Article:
Jo Horton joined the university as a Careers Adviser in May 2019, having completed the Postgraduate Diploma in Guidance Studies the previous year. Prior to this, she worked in a diverse range of roles, including university administration, publishing and as an English Language Teacher in Japan.
It’s 2002 and I’m sitting in Leicester railway station, crying my eyes out on the phone to my mum. Earlier that day I’d had an interview for my dream job as a Research Assistant in the History Department at Leicester University. The interview had gone well but I’d just received a phone call to tell me that I hadn’t been successful. They liked me and would have given me the job, except one of the other candidates had a PhD while I only had an MA.
Over the next few weeks I spend a lot of time thinking things like ‘I’m not good enough’, ‘I’m never going to get a graduate job’, ‘What’s the point in applying for anything else?’, ‘Life is so hard – it’s not fair’. I briefly look into applying for PhDs but to get funding I’d have to teach undergraduates alongside my research, which I convince myself I am not capable of doing. I drink a lot of wine and eat a giant bar of chocolate to console myself. I stop searching for graduate roles and resign myself to a life of unfulfilling temp jobs.
Fast forward to 2018. I’m just completing my Postgraduate Diploma in Guidance Studies and have an interview at the University of Leeds for a Careers Adviser role. Once again I’m unsuccessful. Once again they tell me that they liked me, but on this occasion another candidate had slightly better knowledge of the graduate labour market.
This time, however, I don’t cry or take it personally. I don’t assume that I’m a useless Careers Adviser who will never get a job. (I do eat another giant bar of chocolate, but that’s mainly because I just really love chocolate.) Instead, I take on board the feedback I’ve been given and book myself on to a course on labour market information. I carry on searching for jobs and am invited to another interview the following month – it’s in a school rather than a university, so not exactly what I want, but when I’m offered the job I accept it.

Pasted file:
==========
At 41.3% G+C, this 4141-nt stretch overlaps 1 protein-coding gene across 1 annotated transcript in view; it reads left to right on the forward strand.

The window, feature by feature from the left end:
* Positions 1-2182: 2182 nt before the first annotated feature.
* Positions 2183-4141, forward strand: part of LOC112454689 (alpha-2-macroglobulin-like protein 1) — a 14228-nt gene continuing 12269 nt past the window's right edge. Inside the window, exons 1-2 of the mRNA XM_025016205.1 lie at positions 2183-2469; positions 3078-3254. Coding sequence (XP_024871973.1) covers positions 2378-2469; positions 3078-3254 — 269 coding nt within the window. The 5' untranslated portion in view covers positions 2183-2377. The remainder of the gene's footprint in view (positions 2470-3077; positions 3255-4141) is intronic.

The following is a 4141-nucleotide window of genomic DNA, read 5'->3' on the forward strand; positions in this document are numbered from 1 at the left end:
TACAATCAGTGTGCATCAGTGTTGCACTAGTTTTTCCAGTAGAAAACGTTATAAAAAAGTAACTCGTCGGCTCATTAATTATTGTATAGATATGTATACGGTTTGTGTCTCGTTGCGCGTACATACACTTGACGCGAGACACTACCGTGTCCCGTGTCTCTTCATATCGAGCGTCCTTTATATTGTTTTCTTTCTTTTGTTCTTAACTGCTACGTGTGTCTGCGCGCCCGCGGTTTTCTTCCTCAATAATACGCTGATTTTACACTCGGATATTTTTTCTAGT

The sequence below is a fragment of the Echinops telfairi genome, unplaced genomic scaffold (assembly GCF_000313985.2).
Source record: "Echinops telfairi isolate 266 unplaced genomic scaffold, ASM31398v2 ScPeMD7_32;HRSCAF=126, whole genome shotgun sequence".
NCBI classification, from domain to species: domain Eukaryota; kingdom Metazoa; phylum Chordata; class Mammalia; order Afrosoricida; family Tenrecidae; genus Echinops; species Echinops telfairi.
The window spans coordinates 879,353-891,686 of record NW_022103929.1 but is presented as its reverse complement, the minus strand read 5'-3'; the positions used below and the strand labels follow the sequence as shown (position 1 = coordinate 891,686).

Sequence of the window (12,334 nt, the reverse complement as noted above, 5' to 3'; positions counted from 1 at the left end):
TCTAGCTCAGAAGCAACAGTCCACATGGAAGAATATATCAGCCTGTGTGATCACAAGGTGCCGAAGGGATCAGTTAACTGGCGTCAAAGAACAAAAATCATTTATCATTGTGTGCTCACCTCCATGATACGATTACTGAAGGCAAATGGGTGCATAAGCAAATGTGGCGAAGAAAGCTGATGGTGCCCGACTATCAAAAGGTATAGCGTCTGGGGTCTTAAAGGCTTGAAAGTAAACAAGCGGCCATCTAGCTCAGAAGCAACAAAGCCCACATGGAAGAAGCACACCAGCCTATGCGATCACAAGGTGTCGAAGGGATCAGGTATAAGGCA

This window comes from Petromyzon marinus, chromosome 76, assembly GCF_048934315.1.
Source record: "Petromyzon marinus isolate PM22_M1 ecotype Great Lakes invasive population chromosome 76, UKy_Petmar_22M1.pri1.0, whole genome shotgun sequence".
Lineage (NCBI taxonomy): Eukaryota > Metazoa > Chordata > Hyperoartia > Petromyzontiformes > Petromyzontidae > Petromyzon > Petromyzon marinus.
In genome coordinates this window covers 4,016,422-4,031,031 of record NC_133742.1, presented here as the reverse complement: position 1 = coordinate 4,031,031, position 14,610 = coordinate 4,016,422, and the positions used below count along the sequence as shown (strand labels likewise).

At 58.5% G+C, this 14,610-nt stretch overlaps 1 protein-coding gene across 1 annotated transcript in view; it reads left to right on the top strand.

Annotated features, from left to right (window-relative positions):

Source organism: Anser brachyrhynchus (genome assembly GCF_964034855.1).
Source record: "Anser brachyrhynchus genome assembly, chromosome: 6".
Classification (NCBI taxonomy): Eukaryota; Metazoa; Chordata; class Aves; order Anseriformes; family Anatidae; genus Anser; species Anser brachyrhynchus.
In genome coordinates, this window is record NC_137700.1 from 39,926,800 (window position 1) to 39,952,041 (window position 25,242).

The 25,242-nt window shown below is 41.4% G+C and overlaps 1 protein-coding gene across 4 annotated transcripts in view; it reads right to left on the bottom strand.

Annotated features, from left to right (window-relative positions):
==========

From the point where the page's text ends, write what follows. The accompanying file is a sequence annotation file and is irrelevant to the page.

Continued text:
Nine months later the University of Leeds are advertising for Careers Advisers again. I reapply and am offered another interview. Unlike last time I now have 9 months of relevant experience and have made sure that I’ve swotted up on the graduate labour market. This time I’m successful and I get the job.
So why did I respond so differently the second time? In a word: resilience. Put simply, resilience is the ability to bounce back, to recover quickly from difficulties. In the 16 years between these two experiences here’s what I learnt:
- Unsuccessful job interviews were rarely a reflection of my own inadequacy, just bad luck that another candidate showed up with slightly more relevant experience.
- To respond positively to feedback and that persistence does often pay off.
- Sometimes you have to take a less than ideal job as a stepping stone to a better one.
- If things aren’t working out, sometimes the only thing for it is to quit your job, do a TEFL course and go and live in Japan for a year, which in turn taught me that teaching was actually quite enjoyable and well within my capabilities.
- Most importantly, I learned that there are very few situations that can’t be improved by a huge chocolate bar.
And the good news is that it doesn’t have to take 16 years to develop resilience – you’re already better at it than you realise. Chances are you’ve already survived stressful exams, been on a losing sports team and possibly failed a driving test (in my case more than once). You might have pushed yourself out of your comfort zone when travelling to an unfamiliar country, coped with relationship difficulties whilst away from home, trained to run a half marathon when a year earlier you couldn’t run for a bus without passing out. People are, by nature, resilient.
When I was at school in the 90s, careers guidance (if offered at all) was based on the premise that you could be matched to the perfect job and that was you sorted for life. My own experiences and those of numerous others I’ve encountered, however, have proved this to be utterly unrealistic.
Career success is as much about developing self-awareness, learning from setbacks, adapting to change and making the most of opportunities – in other words, developing resilience – as it is about finding that elusive perfect match.
Your career journey may well not be straightforward or linear, but where would the fun be in that? Building resilience will help you to cope with everything the job market throws at you. And who knows? You might even enjoy yourself along the way (and if not, there’s always chocolate).